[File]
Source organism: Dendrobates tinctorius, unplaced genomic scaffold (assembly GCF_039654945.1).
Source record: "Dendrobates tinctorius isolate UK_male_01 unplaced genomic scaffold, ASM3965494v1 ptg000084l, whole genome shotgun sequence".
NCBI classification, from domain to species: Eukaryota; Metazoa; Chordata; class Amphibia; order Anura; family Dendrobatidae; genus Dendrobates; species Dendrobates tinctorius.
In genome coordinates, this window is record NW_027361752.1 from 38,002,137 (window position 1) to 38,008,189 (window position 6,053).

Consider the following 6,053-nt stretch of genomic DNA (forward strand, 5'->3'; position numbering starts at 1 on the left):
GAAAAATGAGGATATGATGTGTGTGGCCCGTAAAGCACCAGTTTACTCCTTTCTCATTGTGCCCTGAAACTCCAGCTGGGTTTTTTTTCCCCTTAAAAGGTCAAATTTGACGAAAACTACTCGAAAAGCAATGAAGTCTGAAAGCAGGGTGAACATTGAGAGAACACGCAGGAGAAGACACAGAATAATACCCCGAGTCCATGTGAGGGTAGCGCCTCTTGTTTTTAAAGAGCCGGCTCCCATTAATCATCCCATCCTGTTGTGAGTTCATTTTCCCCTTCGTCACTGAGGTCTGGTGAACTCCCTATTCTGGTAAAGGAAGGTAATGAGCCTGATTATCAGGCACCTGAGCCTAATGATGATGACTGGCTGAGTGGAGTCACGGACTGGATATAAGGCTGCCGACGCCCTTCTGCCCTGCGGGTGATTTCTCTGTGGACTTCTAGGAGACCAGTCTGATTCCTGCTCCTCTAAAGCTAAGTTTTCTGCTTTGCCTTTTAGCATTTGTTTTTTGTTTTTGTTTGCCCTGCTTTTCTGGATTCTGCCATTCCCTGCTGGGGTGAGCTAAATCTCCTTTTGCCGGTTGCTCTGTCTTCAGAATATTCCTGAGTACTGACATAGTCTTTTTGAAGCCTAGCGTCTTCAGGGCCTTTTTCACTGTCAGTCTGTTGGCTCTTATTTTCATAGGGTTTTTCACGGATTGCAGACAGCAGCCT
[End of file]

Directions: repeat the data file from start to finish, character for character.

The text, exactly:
Source organism: Dendrobates tinctorius, unplaced genomic scaffold (assembly GCF_039654945.1).
Source record: "Dendrobates tinctorius isolate UK_male_01 unplaced genomic scaffold, ASM3965494v1 ptg000084l, whole genome shotgun sequence".
NCBI classification, from domain to species: Eukaryota; Metazoa; Chordata; class Amphibia; order Anura; family Dendrobatidae; genus Dendrobates; species Dendrobates tinctorius.
In genome coordinates, this window is record NW_027361752.1 from 38,002,137 (window position 1) to 38,008,189 (window position 6,053).

Consider the following 6,053-nt stretch of genomic DNA (forward strand, 5'->3'; position numbering starts at 1 on the left):
GAAAAATGAGGATATGATGTGTGTGGCCCGTAAAGCACCAGTTTACTCCTTTCTCATTGTGCCCTGAAACTCCAGCTGGGTTTTTTTTCCCCTTAAAAGGTCAAATTTGACGAAAACTACTCGAAAAGCAATGAAGTCTGAAAGCAGGGTGAACATTGAGAGAACACGCAGGAGAAGACACAGAATAATACCCCGAGTCCATGTGAGGGTAGCGCCTCTTGTTTTTAAAGAGCCGGCTCCCATTAATCATCCCATCCTGTTGTGAGTTCATTTTCCCCTTCGTCACTGAGGTCTGGTGAACTCCCTATTCTGGTAAAGGAAGGTAATGAGCCTGATTATCAGGCACCTGAGCCTAATGATGATGACTGGCTGAGTGGAGTCACGGACTGGATATAAGGCTGCCGACGCCCTTCTGCCCTGCGGGTGATTTCTCTGTGGACTTCTAGGAGACCAGTCTGATTCCTGCTCCTCTAAAGCTAAGTTTTCTGCTTTGCCTTTTAGCATTTGTTTTTTGTTTTTGTTTGCCCTGCTTTTCTGGATTCTGCCATTCCCTGCTGGGGTGAGCTAAATCTCCTTTTGCCGGTTGCTCTGTCTTCAGAATATTCCTGAGTACTGACATAGTCTTTTTGAAGCCTAGCGTCTTCAGGGCCTTTTTCACTGTCAGTCTGTTGGCTCTTATTTTCATAGGGTTTTTCACGGATTGCAGACAGCAGCCT